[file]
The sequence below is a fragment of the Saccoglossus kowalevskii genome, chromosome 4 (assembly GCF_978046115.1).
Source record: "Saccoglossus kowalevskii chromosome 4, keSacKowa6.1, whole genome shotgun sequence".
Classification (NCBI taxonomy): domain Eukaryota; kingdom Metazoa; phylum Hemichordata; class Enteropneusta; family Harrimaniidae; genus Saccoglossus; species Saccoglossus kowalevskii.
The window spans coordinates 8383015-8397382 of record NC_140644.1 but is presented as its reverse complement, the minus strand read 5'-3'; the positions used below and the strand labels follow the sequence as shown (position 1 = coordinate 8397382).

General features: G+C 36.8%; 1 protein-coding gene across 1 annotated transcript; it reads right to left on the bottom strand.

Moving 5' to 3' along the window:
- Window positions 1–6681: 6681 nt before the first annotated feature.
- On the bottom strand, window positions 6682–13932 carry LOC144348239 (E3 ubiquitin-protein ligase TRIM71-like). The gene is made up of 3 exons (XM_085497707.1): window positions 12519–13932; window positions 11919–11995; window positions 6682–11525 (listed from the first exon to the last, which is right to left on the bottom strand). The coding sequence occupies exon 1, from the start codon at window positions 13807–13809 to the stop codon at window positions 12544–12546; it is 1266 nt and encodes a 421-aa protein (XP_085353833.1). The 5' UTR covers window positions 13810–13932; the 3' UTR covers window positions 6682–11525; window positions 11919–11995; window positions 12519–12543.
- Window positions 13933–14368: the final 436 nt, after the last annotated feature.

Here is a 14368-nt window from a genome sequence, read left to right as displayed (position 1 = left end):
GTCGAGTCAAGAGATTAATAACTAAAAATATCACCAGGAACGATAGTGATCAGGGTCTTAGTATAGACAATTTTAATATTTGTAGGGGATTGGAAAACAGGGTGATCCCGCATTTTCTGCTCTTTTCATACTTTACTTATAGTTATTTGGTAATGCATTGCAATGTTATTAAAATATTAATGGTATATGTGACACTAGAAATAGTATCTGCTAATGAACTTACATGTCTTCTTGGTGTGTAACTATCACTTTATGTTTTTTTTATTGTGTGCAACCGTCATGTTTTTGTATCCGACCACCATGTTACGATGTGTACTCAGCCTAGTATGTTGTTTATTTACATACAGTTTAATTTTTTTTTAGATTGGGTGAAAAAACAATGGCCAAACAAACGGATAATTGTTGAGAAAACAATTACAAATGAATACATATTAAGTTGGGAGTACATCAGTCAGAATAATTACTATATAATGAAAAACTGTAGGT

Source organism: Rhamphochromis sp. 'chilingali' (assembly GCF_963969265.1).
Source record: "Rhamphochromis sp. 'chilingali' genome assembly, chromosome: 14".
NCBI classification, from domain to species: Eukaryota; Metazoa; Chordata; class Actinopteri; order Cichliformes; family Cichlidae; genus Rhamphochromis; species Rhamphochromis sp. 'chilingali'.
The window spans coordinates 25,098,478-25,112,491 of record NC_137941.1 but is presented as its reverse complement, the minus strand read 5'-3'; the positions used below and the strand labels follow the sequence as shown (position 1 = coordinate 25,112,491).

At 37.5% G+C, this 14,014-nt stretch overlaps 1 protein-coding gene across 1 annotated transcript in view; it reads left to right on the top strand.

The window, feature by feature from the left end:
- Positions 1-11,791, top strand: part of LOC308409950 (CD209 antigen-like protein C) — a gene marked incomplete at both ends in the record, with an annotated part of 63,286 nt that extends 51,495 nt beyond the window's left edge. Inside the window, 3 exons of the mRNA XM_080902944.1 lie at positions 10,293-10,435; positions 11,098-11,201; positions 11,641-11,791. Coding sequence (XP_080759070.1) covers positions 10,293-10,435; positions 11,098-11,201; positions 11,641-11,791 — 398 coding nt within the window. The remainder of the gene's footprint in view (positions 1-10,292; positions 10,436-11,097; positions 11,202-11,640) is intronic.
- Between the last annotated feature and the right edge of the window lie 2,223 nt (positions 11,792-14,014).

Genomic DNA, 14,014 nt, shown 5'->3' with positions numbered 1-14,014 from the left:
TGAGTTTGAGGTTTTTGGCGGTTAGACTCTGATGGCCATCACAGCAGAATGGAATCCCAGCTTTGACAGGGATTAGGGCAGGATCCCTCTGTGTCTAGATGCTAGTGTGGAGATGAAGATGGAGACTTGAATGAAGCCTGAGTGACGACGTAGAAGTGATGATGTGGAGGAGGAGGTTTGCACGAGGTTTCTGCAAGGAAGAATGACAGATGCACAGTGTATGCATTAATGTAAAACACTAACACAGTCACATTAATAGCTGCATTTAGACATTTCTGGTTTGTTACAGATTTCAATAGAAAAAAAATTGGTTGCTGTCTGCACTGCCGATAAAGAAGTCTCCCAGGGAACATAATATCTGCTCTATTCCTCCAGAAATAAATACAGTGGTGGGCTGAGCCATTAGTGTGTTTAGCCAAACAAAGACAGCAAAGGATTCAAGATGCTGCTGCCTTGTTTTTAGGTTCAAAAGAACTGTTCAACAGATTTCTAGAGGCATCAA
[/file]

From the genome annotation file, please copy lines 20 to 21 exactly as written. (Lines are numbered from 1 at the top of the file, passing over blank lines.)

Genomic DNA, 14,014 nt, shown 5'->3' with positions numbered 1-14,014 from the left:
TGAGTTTGAGGTTTTTGGCGGTTAGACTCTGATGGCCATCACAGCAGAATGGAATCCCAGCTTTGACAGGGATTAGGGCAGGATCCCTCTGTGTCTAGATGCTAGTGTGGAGATGAAGATGGAGACTTGAATGAAGCCTGAGTGACGACGTAGAAGTGATGATGTGGAGGAGGAGGTTTGCACGAGGTTTCTGCAAGGAAGAATGACAGATGCACAGTGTATGCATTAATGTAAAACACTAACACAGTCACATTAATAGCTGCATTTAGACATTTCTGGTTTGTTACAGATTTCAATAGAAAAAAAATTGGTTGCTGTCTGCACTGCCGATAAAGAAGTCTCCCAGGGAACATAATATCTGCTCTATTCCTCCAGAAATAAATACAGTGGTGGGCTGAGCCATTAGTGTGTTTAGCCAAACAAAGACAGCAAAGGATTCAAGATGCTGCTGCCTTGTTTTTAGGTTCAAAAGAACTGTTCAACAGATTTCTAGAGGCATCAA